The 2008 survey captured copayment and coinsurance
amounts on six drug categories (Generics, Preferred Brands,
Nonpreferred Brands, Brands, Lifestyle, and Specialty Drugs)
for retail and mail prescriptions. In addition to providing
average amounts of copayments and coinsurance, the range
with low, median, and high points is reported to give drug
benefit decision makers actionable information for setting cost
sharing amounts. Additional detail and drill-down tables on
copayments and coinsurance are in this online report.
Employers establish drug plan designs to share some portion
of drug costs with members, usually based on an amount for
each tier or drug category. Members paid a greater percentage
of retail costs than mail-service costs. On average, members
paid 26.6% of a retail prescription and 19% of a mail
prescription. Table 11 illustrates the range of claim cost paid
Historically, employers created incentives for members to use
mail service by keeping mail-service cost sharing low relative to
retail cost sharing. Although mail-service discounts are higher,
the lower cost sharing amounts common at mail often result
in mail-service prescriptions costing employers more than
retail prescriptions. Employers learned that mail service will
not produce savings for them unless cost sharing is structured
appropriately. Average mail copayments are now slightly more
than two times the average retail copayments for generics,
preferred brand, and nonpreferred brand categories.
In general, survey data show increases in both retail and mail
copayments for generic, preferred brands, and nonpreferred
brands as shown in Table 12. Average coinsurance for retail
cost sharing amounts showed very small increases.
cost sharing coinsurance for nonpreferred brands was the
only category that showed a small increase.
Plan Design Configurations
Employers and PBMs use fairly standard terminology to identify
cost share amounts. Table 13 illustrates how the industry
categorizes drugs for cost sharing and reimbursement purposes.
Managed care’s original tiered drug benefit with generic and
brand-name drug categories has been replaced with three-,
four-, and five-tier configurations as shown in Table 14.
Three or more tier plan designs are used by 86.5% of employers as illustrated in Table 14. The most commonly used cost sharing approach is a three-tier copayment plan design (generics, preferred brands and nonpreferred brands). Average copayments and coinsurance amounts are provided for these multi-tier plan designs for retail and mail dispensing channels in Tables 15-20. Because of the small sample size for the four-tier plan designs, average copayments and coinsurance percentages in Tables 19 and 20 should be used with caution.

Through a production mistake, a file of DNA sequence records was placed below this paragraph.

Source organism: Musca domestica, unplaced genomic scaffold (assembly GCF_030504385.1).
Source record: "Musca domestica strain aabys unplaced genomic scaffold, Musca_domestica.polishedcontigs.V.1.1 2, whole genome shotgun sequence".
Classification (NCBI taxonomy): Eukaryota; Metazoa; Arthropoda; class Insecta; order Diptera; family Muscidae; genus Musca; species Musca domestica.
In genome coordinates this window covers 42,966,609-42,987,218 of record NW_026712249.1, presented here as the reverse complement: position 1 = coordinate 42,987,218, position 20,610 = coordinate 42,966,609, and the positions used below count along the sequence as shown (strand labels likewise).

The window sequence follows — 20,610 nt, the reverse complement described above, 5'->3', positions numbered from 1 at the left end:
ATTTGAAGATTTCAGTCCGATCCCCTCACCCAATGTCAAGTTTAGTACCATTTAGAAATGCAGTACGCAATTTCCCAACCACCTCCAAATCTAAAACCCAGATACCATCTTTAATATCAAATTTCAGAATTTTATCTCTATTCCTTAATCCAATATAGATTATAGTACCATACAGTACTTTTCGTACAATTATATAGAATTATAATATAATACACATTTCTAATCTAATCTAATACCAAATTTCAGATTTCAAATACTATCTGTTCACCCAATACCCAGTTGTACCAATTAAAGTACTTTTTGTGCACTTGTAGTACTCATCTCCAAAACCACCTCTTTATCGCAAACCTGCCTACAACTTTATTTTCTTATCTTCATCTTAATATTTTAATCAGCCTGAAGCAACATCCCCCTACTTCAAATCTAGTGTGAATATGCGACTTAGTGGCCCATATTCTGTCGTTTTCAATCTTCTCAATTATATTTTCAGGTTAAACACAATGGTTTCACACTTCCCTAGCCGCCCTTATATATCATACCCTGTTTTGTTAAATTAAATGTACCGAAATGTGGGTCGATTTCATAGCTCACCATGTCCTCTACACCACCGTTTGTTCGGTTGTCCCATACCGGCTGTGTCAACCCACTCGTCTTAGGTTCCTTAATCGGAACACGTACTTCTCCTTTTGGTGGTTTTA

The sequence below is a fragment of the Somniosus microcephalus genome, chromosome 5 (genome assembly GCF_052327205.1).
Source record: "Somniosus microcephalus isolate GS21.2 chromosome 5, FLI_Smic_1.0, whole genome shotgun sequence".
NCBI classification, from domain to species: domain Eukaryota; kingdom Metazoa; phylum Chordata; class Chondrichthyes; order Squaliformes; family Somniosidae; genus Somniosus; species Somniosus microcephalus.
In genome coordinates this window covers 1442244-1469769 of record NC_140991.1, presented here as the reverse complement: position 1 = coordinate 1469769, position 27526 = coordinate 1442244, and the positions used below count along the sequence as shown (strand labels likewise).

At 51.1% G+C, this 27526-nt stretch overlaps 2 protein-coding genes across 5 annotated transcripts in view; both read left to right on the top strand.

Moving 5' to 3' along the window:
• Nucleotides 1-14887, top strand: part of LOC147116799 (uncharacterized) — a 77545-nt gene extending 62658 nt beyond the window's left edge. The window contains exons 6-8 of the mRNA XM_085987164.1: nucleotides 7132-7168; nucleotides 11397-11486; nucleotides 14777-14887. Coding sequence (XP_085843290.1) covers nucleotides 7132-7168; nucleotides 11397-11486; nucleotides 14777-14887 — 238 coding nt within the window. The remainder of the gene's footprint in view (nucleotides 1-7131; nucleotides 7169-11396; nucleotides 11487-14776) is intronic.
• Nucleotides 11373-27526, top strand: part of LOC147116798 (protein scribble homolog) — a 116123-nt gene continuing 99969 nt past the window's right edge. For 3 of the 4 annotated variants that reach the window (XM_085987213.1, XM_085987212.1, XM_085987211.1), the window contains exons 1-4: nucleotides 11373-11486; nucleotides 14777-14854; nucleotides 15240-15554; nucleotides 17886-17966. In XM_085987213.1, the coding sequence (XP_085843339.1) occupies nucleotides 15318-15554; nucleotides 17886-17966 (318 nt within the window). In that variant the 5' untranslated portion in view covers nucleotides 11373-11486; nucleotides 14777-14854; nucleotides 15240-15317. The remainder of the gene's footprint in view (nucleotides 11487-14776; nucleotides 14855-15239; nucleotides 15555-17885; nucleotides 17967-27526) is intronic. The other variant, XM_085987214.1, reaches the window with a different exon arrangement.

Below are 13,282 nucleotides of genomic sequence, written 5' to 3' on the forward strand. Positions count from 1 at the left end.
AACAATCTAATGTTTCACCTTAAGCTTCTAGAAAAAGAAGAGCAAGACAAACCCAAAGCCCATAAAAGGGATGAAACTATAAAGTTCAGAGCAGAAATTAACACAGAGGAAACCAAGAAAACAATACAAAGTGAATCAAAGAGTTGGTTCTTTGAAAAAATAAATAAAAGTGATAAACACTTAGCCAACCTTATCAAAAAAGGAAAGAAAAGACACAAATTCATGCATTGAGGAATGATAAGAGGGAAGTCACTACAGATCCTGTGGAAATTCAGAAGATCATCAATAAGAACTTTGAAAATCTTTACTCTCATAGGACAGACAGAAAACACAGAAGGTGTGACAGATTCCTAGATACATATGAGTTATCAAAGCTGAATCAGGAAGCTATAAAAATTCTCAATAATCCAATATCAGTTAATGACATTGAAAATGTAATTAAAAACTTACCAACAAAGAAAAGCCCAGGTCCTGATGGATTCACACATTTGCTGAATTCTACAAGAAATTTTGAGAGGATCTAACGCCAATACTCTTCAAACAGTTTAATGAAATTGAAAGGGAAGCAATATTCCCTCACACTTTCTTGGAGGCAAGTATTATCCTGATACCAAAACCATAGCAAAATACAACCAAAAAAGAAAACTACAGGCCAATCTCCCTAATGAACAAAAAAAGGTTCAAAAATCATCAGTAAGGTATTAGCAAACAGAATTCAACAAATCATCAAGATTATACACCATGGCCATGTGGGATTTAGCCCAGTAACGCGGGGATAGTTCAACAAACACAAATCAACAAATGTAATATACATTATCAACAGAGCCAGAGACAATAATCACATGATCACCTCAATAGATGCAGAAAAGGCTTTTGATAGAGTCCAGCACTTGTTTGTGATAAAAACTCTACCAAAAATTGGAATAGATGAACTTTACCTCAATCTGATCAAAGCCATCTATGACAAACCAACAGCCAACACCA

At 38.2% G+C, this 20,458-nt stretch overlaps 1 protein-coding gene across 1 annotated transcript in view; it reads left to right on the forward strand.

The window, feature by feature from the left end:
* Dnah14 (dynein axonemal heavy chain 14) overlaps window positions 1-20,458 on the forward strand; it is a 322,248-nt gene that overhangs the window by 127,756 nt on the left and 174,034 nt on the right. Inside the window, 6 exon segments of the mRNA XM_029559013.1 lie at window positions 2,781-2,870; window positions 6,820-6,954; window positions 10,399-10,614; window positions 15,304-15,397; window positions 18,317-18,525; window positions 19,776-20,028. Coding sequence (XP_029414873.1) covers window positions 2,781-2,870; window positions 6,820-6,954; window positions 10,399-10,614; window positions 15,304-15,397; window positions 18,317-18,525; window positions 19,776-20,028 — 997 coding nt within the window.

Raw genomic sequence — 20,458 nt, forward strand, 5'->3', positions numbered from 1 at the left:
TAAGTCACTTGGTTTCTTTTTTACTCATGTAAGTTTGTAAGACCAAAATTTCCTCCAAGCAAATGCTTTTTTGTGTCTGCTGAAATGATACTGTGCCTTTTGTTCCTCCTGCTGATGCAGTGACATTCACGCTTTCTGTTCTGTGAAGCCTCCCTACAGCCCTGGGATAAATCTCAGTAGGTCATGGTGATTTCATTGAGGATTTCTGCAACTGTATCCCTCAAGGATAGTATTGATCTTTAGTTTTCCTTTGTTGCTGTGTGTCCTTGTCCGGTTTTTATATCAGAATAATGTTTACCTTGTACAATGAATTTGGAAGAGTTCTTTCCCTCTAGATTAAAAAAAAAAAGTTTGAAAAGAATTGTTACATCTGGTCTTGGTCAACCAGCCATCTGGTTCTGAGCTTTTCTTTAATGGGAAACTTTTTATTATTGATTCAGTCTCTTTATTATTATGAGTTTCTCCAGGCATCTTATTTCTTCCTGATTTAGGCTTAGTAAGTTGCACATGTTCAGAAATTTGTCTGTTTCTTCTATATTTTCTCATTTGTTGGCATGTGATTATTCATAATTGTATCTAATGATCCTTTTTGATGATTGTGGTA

Copayments are flat-dollar cost sharing amounts. Copayment
plan designs are simple and easy to communicate to members.
This approach also is easy to implement for mail-service
pharmacies where payment for prescriptions is made before
dispensing and mailing of the drug.
A coinsurance cost share amount is a percentage of the total
prescription cost. Although implementing coinsurance cost
sharing requires clear and frequent member communication,
the approach buffers the employer from prescription drug
cost inflation and engages beneficiaries in understanding drug costs. As prescription costs increase, the member pays more.
In many cases, employers may add a dollar minimum and/or
a dollar maximum. For example, a preferred brand prescription
cost share might be 25% of the total prescription cost.
Or it might be 25% of the cost of the drug with a $3 minimum amount to be paid for the prescription. A different
employer might not set a minimum but set a maximum so
its member would pay 25% of the cost of the drug with a
maximum of $150 to be paid.
Mail copayments are flat-dollar amounts for a 90-day supply
of medication. Mail-service prescriptions are most commonly
used for the prescription drugs that members use to treat
chronic conditions such as asthma, high blood pressure, and
Mail coinsurance amounts are a percentage of the total cost
of the prescription. Increased access to the mail-service
pharmacies through the Internet has made implementation
of mail coinsurance simpler and less confusing for members.
The cost of mail-service prescriptions can be calculated before
members have to order and pay for prescriptions.